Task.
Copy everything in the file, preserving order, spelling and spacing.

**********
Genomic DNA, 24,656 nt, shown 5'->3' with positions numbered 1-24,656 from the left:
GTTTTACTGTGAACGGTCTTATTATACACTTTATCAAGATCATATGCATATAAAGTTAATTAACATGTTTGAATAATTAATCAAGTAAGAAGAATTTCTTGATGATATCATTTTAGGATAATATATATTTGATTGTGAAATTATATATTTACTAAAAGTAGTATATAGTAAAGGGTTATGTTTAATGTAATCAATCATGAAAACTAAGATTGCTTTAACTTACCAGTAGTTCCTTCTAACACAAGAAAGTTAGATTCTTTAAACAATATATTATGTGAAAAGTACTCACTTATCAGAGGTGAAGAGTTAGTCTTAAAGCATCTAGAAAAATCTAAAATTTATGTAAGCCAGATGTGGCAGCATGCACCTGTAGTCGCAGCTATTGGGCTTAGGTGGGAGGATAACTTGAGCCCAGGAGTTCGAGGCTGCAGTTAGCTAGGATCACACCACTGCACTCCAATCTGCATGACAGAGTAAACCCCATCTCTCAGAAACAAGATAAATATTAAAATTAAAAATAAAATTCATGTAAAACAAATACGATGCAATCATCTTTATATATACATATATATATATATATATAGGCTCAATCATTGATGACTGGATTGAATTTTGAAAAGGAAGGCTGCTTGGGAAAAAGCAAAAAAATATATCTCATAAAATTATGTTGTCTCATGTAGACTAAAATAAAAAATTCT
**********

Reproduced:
Genomic DNA, 24,656 nt, shown 5'->3' with positions numbered 1-24,656 from the left:
GTTTTACTGTGAACGGTCTTATTATACACTTTATCAAGATCATATGCATATAAAGTTAATTAACATGTTTGAATAATTAATCAAGTAAGAAGAATTTCTTGATGATATCATTTTAGGATAATATATATTTGATTGTGAAATTATATATTTACTAAAAGTAGTATATAGTAAAGGGTTATGTTTAATGTAATCAATCATGAAAACTAAGATTGCTTTAACTTACCAGTAGTTCCTTCTAACACAAGAAAGTTAGATTCTTTAAACAATATATTATGTGAAAAGTACTCACTTATCAGAGGTGAAGAGTTAGTCTTAAAGCATCTAGAAAAATCTAAAATTTATGTAAGCCAGATGTGGCAGCATGCACCTGTAGTCGCAGCTATTGGGCTTAGGTGGGAGGATAACTTGAGCCCAGGAGTTCGAGGCTGCAGTTAGCTAGGATCACACCACTGCACTCCAATCTGCATGACAGAGTAAACCCCATCTCTCAGAAACAAGATAAATATTAAAATTAAAAATAAAATTCATGTAAAACAAATACGATGCAATCATCTTTATATATACATATATATATATATATATAGGCTCAATCATTGATGACTGGATTGAATTTTGAAAAGGAAGGCTGCTTGGGAAAAAGCAAAAAAATATATCTCATAAAATTATGTTGTCTCATGTAGACTAAAATAAAAAATTCT